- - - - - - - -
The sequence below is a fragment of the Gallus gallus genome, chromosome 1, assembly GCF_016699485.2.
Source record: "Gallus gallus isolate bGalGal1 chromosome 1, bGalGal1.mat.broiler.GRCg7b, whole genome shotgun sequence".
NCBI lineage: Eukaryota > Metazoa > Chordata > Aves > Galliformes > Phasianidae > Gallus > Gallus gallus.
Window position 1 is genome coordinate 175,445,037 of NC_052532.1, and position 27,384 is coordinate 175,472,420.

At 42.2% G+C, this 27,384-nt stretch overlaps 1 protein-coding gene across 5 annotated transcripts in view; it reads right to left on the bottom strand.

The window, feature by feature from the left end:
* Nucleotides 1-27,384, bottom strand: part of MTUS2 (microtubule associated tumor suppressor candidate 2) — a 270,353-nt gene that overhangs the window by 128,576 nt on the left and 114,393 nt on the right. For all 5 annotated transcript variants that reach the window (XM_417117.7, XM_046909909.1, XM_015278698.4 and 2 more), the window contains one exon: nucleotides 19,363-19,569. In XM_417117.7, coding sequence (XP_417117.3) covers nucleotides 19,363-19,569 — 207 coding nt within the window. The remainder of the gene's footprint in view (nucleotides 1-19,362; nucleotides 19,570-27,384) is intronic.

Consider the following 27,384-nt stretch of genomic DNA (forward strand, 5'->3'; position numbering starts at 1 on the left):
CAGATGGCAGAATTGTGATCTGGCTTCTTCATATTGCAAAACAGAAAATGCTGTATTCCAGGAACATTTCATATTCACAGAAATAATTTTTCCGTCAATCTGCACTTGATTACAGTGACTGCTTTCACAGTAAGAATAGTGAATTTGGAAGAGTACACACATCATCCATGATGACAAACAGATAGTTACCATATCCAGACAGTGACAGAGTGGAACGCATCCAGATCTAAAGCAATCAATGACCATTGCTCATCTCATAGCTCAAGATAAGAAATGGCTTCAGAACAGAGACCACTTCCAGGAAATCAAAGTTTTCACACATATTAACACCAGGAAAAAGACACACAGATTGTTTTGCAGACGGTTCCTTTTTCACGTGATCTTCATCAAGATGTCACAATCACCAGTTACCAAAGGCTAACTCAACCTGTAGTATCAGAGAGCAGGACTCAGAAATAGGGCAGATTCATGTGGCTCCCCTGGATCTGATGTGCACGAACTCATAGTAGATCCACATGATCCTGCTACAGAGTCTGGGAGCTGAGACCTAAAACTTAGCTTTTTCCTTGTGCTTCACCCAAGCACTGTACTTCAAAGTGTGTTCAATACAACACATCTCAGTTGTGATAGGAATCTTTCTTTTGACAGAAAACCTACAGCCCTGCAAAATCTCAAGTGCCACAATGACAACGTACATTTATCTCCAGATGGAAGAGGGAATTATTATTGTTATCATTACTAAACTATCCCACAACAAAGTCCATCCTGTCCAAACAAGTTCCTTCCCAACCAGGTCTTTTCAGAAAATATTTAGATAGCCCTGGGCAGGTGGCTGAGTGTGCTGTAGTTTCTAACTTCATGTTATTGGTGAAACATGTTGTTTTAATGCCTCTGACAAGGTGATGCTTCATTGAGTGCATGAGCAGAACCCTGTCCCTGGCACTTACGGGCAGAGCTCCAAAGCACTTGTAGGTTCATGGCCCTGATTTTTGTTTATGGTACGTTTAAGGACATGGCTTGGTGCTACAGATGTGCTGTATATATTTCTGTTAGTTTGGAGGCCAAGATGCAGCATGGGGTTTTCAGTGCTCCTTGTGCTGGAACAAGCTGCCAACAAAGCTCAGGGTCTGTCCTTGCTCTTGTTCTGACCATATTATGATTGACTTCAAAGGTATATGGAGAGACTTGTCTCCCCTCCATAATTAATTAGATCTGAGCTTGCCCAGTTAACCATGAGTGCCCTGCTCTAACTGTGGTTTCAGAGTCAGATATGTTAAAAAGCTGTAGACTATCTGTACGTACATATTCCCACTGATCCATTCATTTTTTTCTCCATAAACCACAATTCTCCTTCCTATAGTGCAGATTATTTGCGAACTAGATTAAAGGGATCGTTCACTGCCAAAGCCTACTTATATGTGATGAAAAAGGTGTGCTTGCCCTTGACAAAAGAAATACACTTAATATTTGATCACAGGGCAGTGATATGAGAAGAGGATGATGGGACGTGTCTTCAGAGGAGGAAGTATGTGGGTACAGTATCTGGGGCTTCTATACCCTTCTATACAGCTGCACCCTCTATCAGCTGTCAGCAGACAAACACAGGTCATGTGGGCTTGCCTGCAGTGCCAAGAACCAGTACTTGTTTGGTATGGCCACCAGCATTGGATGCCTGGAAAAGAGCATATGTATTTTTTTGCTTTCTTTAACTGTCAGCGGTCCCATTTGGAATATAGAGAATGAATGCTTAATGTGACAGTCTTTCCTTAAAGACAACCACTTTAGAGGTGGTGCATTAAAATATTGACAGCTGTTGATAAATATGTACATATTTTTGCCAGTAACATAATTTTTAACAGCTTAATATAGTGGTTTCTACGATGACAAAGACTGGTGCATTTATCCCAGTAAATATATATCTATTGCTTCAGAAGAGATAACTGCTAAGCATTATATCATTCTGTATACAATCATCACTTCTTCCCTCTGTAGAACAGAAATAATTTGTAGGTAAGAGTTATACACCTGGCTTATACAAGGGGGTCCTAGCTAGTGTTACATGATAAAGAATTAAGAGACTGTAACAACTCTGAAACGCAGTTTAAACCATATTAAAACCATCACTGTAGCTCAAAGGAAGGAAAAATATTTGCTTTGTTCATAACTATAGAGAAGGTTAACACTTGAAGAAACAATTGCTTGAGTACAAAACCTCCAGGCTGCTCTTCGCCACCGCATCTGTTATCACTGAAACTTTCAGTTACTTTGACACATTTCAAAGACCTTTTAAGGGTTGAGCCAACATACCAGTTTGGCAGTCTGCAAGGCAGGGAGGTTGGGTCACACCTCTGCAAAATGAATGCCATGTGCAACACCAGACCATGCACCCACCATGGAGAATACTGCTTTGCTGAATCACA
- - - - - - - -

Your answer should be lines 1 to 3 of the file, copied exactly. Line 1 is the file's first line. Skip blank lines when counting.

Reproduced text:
The sequence below is a fragment of the Gallus gallus genome, chromosome 1, assembly GCF_016699485.2.
Source record: "Gallus gallus isolate bGalGal1 chromosome 1, bGalGal1.mat.broiler.GRCg7b, whole genome shotgun sequence".
NCBI lineage: Eukaryota > Metazoa > Chordata > Aves > Galliformes > Phasianidae > Gallus > Gallus gallus.